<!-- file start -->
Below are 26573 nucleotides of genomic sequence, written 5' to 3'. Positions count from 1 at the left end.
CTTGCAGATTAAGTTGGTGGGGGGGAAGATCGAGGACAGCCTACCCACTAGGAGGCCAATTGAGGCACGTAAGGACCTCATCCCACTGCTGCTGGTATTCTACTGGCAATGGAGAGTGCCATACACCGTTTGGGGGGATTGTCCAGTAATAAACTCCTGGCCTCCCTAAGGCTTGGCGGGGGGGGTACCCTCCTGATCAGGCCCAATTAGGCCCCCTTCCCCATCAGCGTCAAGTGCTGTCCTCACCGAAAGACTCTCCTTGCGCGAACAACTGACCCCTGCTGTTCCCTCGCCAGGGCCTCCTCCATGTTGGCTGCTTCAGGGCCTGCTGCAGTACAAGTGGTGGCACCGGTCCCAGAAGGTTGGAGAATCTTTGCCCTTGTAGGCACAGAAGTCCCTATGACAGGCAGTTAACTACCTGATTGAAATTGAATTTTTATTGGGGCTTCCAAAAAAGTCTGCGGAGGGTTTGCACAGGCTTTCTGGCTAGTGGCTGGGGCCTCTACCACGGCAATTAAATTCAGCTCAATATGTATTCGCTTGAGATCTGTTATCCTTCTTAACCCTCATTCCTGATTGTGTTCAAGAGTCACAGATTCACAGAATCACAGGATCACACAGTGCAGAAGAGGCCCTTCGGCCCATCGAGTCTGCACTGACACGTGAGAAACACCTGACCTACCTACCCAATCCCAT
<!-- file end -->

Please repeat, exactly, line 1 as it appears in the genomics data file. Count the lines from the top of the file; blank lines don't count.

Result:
Below are 26573 nucleotides of genomic sequence, written 5' to 3'. Positions count from 1 at the left end.